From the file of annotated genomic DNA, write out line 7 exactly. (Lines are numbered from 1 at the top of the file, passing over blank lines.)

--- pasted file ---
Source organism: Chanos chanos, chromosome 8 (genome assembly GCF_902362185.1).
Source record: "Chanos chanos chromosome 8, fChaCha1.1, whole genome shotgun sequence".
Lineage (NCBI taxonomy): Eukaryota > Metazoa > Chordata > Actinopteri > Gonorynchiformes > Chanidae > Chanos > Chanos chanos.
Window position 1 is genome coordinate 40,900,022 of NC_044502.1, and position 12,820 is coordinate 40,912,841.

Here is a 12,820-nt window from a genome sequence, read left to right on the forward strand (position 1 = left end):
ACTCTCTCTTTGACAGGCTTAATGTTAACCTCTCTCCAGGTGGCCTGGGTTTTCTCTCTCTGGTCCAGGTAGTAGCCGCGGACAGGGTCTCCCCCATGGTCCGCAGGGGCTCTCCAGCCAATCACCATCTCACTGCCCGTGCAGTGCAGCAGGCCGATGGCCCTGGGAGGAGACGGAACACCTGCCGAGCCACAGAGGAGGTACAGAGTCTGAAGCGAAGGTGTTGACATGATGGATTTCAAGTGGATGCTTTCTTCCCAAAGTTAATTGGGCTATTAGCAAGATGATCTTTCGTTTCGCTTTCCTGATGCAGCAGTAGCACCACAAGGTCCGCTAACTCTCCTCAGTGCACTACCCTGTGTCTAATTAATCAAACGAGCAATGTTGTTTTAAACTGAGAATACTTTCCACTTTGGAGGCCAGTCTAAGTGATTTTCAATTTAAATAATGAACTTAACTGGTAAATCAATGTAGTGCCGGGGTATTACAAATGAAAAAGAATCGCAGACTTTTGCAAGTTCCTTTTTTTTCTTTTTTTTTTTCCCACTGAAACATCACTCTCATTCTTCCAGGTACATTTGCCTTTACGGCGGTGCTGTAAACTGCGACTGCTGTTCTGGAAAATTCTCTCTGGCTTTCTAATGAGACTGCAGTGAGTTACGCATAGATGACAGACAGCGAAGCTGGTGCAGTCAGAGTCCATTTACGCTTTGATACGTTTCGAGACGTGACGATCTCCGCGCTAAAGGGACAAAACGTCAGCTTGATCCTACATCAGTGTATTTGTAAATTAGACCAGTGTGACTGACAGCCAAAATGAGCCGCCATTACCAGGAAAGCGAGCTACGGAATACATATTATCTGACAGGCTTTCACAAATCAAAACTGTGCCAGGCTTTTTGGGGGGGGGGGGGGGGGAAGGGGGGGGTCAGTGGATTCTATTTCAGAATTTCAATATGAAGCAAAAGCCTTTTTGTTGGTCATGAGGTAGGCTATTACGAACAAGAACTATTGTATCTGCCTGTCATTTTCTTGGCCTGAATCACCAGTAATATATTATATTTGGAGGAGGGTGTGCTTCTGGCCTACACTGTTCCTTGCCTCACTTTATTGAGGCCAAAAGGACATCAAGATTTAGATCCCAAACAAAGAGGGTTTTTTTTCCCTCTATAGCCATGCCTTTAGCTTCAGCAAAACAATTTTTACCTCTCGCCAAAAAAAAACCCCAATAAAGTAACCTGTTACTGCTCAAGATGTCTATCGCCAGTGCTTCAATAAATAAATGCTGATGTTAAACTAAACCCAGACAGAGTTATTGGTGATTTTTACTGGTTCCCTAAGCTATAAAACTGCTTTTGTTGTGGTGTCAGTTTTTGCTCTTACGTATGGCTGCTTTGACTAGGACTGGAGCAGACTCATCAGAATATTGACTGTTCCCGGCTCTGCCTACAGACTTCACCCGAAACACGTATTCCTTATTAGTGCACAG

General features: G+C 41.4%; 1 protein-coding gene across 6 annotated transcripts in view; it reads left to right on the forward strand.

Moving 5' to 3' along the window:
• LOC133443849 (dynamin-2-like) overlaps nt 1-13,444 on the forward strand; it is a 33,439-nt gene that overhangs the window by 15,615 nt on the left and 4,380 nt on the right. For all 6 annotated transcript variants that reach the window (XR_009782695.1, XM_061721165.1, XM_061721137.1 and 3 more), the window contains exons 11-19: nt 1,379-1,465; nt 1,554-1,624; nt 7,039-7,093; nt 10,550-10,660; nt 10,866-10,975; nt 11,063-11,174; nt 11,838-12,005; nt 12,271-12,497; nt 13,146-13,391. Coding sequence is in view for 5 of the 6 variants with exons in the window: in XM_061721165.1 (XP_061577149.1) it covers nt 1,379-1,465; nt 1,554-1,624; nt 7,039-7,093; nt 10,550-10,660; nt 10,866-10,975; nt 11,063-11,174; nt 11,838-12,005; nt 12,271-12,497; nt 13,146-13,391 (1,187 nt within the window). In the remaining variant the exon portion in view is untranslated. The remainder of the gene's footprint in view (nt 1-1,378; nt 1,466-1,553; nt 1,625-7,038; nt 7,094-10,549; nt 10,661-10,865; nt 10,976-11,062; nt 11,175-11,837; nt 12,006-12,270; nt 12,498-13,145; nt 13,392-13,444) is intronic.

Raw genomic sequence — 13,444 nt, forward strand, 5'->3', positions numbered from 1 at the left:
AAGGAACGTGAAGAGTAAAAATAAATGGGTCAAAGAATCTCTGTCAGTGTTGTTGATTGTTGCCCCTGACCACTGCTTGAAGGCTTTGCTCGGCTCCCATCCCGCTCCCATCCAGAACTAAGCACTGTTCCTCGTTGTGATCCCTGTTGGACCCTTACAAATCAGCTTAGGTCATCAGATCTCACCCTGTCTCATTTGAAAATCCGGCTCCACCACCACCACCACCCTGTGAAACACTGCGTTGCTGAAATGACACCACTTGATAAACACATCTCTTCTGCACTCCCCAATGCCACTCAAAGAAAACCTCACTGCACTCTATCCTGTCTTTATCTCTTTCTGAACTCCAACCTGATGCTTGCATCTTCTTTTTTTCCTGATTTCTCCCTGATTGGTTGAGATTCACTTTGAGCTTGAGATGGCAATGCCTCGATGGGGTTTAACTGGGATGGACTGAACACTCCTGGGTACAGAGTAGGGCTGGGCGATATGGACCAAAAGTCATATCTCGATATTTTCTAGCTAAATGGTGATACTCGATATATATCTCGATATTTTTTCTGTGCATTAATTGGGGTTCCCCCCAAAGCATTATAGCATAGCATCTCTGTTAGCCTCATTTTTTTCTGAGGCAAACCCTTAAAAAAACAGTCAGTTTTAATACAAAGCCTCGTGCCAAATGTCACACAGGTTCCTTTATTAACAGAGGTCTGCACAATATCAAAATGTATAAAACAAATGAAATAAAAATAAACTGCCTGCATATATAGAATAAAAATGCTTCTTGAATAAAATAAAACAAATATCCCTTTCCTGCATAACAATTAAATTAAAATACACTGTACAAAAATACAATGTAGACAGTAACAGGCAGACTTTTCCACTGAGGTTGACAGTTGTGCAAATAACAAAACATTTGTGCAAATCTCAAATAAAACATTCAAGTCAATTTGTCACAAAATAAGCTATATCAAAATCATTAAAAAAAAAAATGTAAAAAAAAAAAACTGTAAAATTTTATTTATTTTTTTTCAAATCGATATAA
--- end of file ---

General features: G+C 41.4%; 1 protein-coding gene across 6 annotated transcripts in view; it reads left to right on the forward strand.